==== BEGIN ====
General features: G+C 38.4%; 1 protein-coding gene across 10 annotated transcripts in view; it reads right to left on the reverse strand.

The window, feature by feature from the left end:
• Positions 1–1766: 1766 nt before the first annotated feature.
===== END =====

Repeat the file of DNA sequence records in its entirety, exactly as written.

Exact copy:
General features: G+C 38.4%; 1 protein-coding gene across 10 annotated transcripts in view; it reads right to left on the reverse strand.

The window, feature by feature from the left end:
• Positions 1–1766: 1766 nt before the first annotated feature.